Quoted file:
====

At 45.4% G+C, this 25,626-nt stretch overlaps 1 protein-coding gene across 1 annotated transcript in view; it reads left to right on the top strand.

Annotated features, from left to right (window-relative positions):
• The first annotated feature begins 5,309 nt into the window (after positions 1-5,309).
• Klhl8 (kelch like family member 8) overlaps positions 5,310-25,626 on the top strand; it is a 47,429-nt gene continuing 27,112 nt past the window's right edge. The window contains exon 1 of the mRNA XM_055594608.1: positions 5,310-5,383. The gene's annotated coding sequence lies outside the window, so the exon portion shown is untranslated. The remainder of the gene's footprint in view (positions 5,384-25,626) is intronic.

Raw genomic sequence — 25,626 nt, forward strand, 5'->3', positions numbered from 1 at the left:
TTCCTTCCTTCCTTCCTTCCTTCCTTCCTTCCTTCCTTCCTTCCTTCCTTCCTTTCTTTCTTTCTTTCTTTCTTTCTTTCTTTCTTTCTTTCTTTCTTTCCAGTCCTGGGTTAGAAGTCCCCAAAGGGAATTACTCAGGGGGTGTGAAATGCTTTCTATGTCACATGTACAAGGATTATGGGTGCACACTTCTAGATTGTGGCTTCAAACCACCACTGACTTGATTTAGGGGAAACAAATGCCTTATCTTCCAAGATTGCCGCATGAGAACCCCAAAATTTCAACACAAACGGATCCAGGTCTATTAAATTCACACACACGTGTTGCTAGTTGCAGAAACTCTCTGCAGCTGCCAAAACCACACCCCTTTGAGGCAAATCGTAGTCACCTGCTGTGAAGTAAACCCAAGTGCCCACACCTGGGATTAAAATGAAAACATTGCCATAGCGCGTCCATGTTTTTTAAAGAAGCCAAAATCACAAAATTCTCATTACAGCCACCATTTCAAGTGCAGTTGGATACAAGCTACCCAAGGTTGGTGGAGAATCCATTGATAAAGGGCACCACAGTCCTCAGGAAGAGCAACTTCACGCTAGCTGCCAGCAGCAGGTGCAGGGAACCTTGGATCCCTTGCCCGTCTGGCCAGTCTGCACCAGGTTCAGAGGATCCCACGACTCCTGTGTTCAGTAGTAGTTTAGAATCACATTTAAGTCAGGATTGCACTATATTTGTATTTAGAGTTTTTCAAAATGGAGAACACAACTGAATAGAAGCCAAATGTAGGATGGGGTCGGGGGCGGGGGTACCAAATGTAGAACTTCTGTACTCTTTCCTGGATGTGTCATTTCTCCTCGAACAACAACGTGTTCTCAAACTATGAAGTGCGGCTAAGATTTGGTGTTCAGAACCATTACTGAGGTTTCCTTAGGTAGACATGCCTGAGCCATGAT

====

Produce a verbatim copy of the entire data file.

At 45.4% G+C, this 25,626-nt stretch overlaps 1 protein-coding gene across 1 annotated transcript in view; it reads left to right on the top strand.

Annotated features, from left to right (window-relative positions):
• The first annotated feature begins 5,309 nt into the window (after positions 1-5,309).
• Klhl8 (kelch like family member 8) overlaps positions 5,310-25,626 on the top strand; it is a 47,429-nt gene continuing 27,112 nt past the window's right edge. The window contains exon 1 of the mRNA XM_055594608.1: positions 5,310-5,383. The gene's annotated coding sequence lies outside the window, so the exon portion shown is untranslated. The remainder of the gene's footprint in view (positions 5,384-25,626) is intronic.

Raw genomic sequence — 25,626 nt, forward strand, 5'->3', positions numbered from 1 at the left:
TTCCTTCCTTCCTTCCTTCCTTCCTTCCTTCCTTCCTTCCTTCCTTCCTTCCTTTCTTTCTTTCTTTCTTTCTTTCTTTCTTTCTTTCTTTCTTTCTTTCCAGTCCTGGGTTAGAAGTCCCCAAAGGGAATTACTCAGGGGGTGTGAAATGCTTTCTATGTCACATGTACAAGGATTATGGGTGCACACTTCTAGATTGTGGCTTCAAACCACCACTGACTTGATTTAGGGGAAACAAATGCCTTATCTTCCAAGATTGCCGCATGAGAACCCCAAAATTTCAACACAAACGGATCCAGGTCTATTAAATTCACACACACGTGTTGCTAGTTGCAGAAACTCTCTGCAGCTGCCAAAACCACACCCCTTTGAGGCAAATCGTAGTCACCTGCTGTGAAGTAAACCCAAGTGCCCACACCTGGGATTAAAATGAAAACATTGCCATAGCGCGTCCATGTTTTTTAAAGAAGCCAAAATCACAAAATTCTCATTACAGCCACCATTTCAAGTGCAGTTGGATACAAGCTACCCAAGGTTGGTGGAGAATCCATTGATAAAGGGCACCACAGTCCTCAGGAAGAGCAACTTCACGCTAGCTGCCAGCAGCAGGTGCAGGGAACCTTGGATCCCTTGCCCGTCTGGCCAGTCTGCACCAGGTTCAGAGGATCCCACGACTCCTGTGTTCAGTAGTAGTTTAGAATCACATTTAAGTCAGGATTGCACTATATTTGTATTTAGAGTTTTTCAAAATGGAGAACACAACTGAATAGAAGCCAAATGTAGGATGGGGTCGGGGGCGGGGGTACCAAATGTAGAACTTCTGTACTCTTTCCTGGATGTGTCATTTCTCCTCGAACAACAACGTGTTCTCAAACTATGAAGTGCGGCTAAGATTTGGTGTTCAGAACCATTACTGAGGTTTCCTTAGGTAGACATGCCTGAGCCATGAT